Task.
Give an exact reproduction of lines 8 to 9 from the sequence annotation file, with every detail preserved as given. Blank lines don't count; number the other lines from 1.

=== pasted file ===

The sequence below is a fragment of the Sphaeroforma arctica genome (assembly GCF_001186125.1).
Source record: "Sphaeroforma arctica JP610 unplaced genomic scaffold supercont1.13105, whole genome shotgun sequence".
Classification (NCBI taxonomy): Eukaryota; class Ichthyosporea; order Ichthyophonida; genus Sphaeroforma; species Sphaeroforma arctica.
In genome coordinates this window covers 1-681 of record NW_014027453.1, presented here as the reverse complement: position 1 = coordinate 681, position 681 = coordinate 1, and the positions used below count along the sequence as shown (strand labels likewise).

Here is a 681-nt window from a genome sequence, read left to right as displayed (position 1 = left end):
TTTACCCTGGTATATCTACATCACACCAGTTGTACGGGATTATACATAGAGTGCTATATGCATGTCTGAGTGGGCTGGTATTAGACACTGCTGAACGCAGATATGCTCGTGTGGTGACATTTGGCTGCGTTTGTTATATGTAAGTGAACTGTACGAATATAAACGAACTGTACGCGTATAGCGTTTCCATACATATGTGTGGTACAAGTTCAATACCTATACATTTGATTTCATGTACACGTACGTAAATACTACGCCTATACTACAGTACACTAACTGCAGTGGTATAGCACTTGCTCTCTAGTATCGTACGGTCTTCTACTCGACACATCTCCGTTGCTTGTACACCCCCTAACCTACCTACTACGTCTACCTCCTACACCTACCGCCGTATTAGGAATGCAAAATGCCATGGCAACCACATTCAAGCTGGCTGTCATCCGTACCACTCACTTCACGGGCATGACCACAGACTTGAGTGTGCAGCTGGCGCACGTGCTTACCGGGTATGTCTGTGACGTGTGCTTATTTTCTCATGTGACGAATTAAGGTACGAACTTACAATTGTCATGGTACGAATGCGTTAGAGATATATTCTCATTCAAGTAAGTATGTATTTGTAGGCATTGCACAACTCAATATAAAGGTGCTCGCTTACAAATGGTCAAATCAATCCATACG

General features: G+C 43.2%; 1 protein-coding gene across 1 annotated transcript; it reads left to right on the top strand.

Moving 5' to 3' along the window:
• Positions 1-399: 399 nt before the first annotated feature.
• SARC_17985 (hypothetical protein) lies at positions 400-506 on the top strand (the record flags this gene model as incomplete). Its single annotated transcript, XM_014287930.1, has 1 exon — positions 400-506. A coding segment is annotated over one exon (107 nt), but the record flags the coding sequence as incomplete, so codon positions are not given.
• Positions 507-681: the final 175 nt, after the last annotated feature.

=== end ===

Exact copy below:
Moving 5' to 3' along the window:
• Positions 1-399: 399 nt before the first annotated feature.